TROPHONIOS (or Trophonius) was a man who was swallowed up by the earth and transformed into an Oracular Daimon (Spirit).
Trophonios' mortal life is not described here, only his apotheosis and cult.
|[1.1] APOLLON (Pausanias 9.32.5)
[1.2] ERGINOS (Pausanias 9.32.5)
TROPHO′NIUS (Trophônios), a son of Erginus, king of Orchomenus, or of Apollo. He with his brother Agamedes built the temple at Delphi and the treasury of king Hyrieus in Boeotia. (Hom. Hymn. in Apoll. 296 ; Paus. ix. 37 and 39; Strab. ix. p. 421.) After his death he was worshipped as a hero, and had a celebrated oraele in cave near Lebadeia in Boeotia. ( Herod. i. 46; Strab. ix. p. 414; Eurip. Ion, 300 ; Aristoph. Nab. 502.)
Source: Dictionary of Greek and Roman Biography and Mythology.
Herodotus, Histories 1. 46. 1 (trans. Godley) (Greek historian C5th B.C.) :
"Kroisos (Croesus) [historical Lydian king] . . . determined, if he could, to forestall the increase of the Persian power before they became great. Having thus determined, he at once made inquiries of the Greek and Libyan oracles, sending messengers separately to Delphoi, to Abai in Phokia, and to Dodona, while others were despatched to [the oracles of] Amphiaraus and Trophonios, and others to Brankhidae in the Milesian country. These are the Greek oracles to which Kroisos sent for divination: and he told others to go inquire of Ammon in Libya. His intent in sending was to test the knowledge of the oracles, so that, if they were found to know the truth, he might send again and ask if he should undertake an expedition against the Persians."
Herodotus, Histories 8. 133. 1 :
"He [the historical Greek general Mardonios] sent a man of Europos called Mys to visit the places of divination, charging him to inquire of all the oracles which he could test. What it was that he desired to learn from the oracles when he gave this charge, I cannot say, for no one tells of it. I suppose that he sent to inquire concerning his present business, and that alone.
This man Mys is known to have gone to Lebadea and to have bribed a man of the country to go down into the cave of Trophonios and to have gone to the place of divination at Abai in Phokis. He went first to Thebes where he inquired of Ismenian Apollon . . . and moreover he bribed one who was no Theban but a stranger to lie down to sleep in the shrine of Amphiaraus."
Aristophanes, Clouds 506 (trans. O'Neill) (Greek comedy C5th to 4th B.C.) :
"First give me a honey-cake, for to descend down there sets me all a-tremble; it looks like the cave of Trophonios [honey-cakes were taken to the oracle by suppliants to placate the sacred serpents]."
Strabo, Geography 9. 2. 38 (trans. Jones) (Greek geographer C1st B.C. to C1st A.D.) :
"At Lebadeia is situated an oracle of Zeus Trophonios. The oracle has a descent into the earth consisting of an underground chasm; and the person who consults the oracle descends into it himself. It is situated between Mount Helikon and Khaironeia, near Koroneia."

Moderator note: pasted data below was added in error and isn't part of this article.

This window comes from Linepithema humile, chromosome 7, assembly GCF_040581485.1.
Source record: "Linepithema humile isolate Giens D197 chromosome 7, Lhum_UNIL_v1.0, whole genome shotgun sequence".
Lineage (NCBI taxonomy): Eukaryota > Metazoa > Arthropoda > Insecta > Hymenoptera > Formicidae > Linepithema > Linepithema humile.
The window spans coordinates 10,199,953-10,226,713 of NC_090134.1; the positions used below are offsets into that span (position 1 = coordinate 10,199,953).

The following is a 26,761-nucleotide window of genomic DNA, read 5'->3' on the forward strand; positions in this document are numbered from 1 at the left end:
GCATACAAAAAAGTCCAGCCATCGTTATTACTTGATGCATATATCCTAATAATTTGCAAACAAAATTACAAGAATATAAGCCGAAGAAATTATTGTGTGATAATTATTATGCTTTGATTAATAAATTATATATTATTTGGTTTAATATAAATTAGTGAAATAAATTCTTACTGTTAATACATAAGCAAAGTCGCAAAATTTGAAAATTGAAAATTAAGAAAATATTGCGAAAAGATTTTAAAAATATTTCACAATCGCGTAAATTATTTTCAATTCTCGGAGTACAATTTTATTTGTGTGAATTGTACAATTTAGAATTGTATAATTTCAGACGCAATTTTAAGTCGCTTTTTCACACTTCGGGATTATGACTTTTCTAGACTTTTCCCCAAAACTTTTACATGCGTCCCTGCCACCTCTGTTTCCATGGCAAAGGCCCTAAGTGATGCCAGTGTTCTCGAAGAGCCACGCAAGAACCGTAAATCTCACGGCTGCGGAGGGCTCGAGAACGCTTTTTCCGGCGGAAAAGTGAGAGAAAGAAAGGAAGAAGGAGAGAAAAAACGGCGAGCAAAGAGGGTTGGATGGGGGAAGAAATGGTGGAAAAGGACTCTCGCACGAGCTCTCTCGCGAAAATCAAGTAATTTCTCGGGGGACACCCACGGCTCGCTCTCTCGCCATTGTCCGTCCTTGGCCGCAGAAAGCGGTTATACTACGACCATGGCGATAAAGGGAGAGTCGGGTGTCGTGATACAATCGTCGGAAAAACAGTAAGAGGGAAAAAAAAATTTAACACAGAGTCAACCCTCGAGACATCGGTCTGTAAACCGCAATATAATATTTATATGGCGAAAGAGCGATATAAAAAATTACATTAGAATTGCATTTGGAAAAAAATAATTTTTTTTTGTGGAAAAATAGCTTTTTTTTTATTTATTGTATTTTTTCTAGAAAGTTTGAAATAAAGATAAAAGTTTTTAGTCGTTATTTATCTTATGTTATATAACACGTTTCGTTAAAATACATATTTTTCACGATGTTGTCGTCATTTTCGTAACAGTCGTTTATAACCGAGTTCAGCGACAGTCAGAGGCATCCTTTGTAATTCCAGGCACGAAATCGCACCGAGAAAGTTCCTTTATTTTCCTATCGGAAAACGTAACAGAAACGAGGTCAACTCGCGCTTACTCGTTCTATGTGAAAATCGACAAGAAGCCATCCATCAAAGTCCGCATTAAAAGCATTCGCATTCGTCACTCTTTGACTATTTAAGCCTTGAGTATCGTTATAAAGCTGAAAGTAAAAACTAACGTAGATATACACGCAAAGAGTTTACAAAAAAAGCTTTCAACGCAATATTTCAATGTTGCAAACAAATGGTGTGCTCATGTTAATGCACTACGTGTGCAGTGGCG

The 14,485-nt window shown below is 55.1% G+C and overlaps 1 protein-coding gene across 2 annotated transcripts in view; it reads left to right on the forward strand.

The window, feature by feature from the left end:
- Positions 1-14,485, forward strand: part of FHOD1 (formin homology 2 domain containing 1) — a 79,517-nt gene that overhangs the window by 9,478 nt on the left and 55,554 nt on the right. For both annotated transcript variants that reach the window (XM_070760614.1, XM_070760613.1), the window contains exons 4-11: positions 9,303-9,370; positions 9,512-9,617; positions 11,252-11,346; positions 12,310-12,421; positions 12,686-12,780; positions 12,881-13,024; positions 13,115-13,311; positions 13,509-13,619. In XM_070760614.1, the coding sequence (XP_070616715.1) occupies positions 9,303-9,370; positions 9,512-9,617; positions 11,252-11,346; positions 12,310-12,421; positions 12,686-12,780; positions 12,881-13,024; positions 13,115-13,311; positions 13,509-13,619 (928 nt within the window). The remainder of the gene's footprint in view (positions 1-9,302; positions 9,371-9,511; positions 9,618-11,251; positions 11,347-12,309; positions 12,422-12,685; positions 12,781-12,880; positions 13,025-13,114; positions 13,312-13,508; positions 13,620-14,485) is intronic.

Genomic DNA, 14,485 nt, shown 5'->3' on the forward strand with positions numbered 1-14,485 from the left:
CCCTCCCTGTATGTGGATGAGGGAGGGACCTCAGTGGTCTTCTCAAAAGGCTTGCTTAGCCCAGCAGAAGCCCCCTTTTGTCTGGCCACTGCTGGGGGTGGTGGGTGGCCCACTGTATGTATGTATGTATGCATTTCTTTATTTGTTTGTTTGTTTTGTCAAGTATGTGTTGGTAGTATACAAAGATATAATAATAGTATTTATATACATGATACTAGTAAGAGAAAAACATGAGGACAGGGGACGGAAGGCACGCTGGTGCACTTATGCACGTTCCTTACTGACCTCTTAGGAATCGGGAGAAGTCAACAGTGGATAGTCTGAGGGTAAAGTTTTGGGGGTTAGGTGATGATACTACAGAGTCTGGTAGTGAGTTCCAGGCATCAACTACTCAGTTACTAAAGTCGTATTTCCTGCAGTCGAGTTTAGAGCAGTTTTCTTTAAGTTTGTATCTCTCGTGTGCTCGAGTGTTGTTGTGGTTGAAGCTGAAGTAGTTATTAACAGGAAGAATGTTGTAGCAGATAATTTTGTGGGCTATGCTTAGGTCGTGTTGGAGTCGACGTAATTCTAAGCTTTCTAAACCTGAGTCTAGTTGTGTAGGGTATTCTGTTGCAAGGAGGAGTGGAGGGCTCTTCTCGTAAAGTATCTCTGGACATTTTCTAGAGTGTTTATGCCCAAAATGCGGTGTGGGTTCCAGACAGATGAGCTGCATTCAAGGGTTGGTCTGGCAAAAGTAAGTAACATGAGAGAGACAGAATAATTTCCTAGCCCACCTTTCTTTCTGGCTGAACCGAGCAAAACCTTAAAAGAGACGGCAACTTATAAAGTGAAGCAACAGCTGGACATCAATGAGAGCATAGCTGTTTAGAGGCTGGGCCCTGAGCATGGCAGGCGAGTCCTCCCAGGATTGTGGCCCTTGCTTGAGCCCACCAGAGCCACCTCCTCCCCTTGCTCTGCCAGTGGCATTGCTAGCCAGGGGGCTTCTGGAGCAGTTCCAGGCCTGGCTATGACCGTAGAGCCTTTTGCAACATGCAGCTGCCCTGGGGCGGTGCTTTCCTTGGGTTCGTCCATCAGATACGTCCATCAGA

Pausanias, Description of Greece 1. 34. 2 (trans. Jones) (Greek travelogue C2nd A.D.) :
"I can enumerate other men also born at this time [the age of heroes] who are worshipped among the Greeks as gods; some even have cities dedicated to them, such as . . . Lebadea of the Boiotians dedicated to Trophonios."
Pausanias, Description of Greece 4. 16. 7 (trans. Jones) (Greek travelogue C2nd A.D.) :
"[Aristomenes] recoverd his shield also, going to Delphoi and descending into the holy shrine of Trophonios at Lebadeia, as the Pythia bade. Afterwards he took the shield to Lebadeia and dedicated it, and I myself have seen it there among the offerings . . . Now on hie return from Boiotia, having learnt of the shield at the shrine of Trophonios and recovered it, he at once engaged in greater deeds."
Pausanias, Description of Greece 9. 37. 4 :
"Obeying the oracle [of Delphoi] he [King Erginos of Orkhomenos, Boiotia] took to himself a young wife and had children, Trophonios and Agamedes. Trophonios is said to have been a son of Apollon, not of Erginos. This I am inclined to believe, as does everyone who has gone to Trophonios to inquire of his oracle. They say that these, when they grew up, proved clever at building sanctuaries for the gods and palaces for men. For they built the temple for Apollon at Delphoi and the treasury for Hyrieus. One of the stones in it they made so that they could take it away from the outside. So they kept on removing something from the store. Hyrieus was dumbfounded when he saw the keys and seals untampered with, while the treasure kept on getting less. So he set over the vessels, in which were his silver and gold, snares or other contrivance, to arrest any who should enter and lay hands on the treasure. Agamedes entered and was kept fast in the trap, but Trophonios cut off his head, lest when day came his brother should be tortured, and he himself be informed of as being concerned in the crime. The earth opened and swallowed up Trophonios at the point in the grove at Lebadeia where is what is called the pit of Agamedes, with a slab beside it."
Pausanias, Description of Greece 9. 39. 2 (trans. Jones) (Greek travelogue C2nd A.D.) :
"[The city Lebadeia, Boiotia] is separated from the grove of Trophonios by the river Herkyna . . . In the cave are the sources of the river and images standing, and serpents are coiled around their sceptres. One might conjecture the images be of Asklepios and Hygeia (Health), but they might be Trophonios and Herkyna, because they think that serpents are just as much sacred to Trophonios as Asklepios."